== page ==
The piece opens with the success story of The Telegraph, which has run the personalized newsletter Headlines for a year. Each time a newsletter needs to be sent, an algorithm selects vertical-specific content recommendations based on browsing history, including making sure to not recommend articles the subscriber has already read.
The Telegraph reports higher click-through rates, page views per click, and time spent on the website from Headlines subscribers vs. their standard hand-built newsletters. In contrast, publications like The Toronto Star have tried similar things and found little to no results. Newsroom director David Topping told Digiday:
Most newsletter subscribers “seem pretty happy getting what everyone else got,” Topping said. The personalized newsletter drove engagement for a “niche audience” who wanted tailored recommendations but it wasn’t “necessarily something that’s going to move the needle,” he added.”
Niche audiences are a thing podcasting does well. The recommendation tech used to create these newsletters could be of use in the podcasting industry. An individual news podcast could build itself live akin to how Spooler allows The Refresh to add new segments on the fly. Except, with a recommendation engine, a news podcast could be constructed of only segments the recommendation tool knows the listener would enjoy.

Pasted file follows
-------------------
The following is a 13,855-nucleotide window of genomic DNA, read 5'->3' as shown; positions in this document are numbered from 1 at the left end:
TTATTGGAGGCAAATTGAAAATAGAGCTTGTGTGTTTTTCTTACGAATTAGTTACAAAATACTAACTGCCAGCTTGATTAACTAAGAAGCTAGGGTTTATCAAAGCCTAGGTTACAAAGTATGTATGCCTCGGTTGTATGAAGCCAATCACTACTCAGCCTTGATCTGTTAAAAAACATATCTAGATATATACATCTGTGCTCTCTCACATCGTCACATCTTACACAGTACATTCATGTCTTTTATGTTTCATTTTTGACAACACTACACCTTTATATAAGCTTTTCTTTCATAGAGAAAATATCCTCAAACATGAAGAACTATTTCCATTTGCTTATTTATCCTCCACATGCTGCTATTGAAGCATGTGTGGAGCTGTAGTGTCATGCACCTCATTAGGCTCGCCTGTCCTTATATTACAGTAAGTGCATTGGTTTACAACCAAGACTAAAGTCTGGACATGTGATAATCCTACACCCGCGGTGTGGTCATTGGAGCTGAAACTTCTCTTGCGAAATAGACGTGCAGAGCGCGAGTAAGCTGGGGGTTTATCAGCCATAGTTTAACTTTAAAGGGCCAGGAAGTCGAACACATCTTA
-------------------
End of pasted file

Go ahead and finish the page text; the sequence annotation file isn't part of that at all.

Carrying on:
Or, scaled up to an entire production house or network, the same tech could be applied to give bespoke RSS feeds to subscribers that only dole out episodes of podcasts that company produces that the listener would enjoy. An elegant solution for the existing logjam of either dozens of individual RSS feeds for a stable of similar podcasts, or one feed containing multiple different shows.
Quick Hits: Recommended Weekend Reading
Shreya: Finally, it’s time for Quick Hits, our roundup of articles that didn’t make the cut for today’s episode, but are still worth including in your weekend reading. This week:
Numbers games by Brian Morrissey for The Rebooting newsletter. An excellent op-ed discussing how recent focus on having writers create content that generates subscriptions to a publication is the modern version of prioritizing writing that generated page clicks. Both overlook the meaty day-to-day content that keeps readers coming back. An excellent piece of opinion about an industry next door to podcasting.
What are the Top 10 Alternative ID Solutions and How Should You Use Them? By Andrew Byrd for Admonsters. For those looking to get into some deep-level tech discussion, Byrd details ten privacy-focused Alternative IDs to future-proof for the day when Google eventually kills third party cookies.
Political advertising is propping up a slow ad market by Jeremy Goldamn for InsiderIntelligence. Political ads are a hot-button topic for podcasting, but there’s no denying it’s a midterm election year and spending is only going up between now and November.
Hit Songs Are Staying on the Top Charts Longer Than Ever by Lucas Shaw for Bloomberg. A companion piece to last week’s Quick Hit from The Guardian, Shaw details how modern streaming analytics are making top charts stagnate. Where a person who buys one CD a quarter and listened to it 500 times didn’t affect charts in the 90s, that same listening habit can keep artists afloat for years on Spotify.
How ad tech aims to build back better by Ronana Shields for Digiday. We’re four years into a post-GDPR world. Shields covers the current state of adtech and privacy via discussions had at the first in-person Dmexco conference since 2020.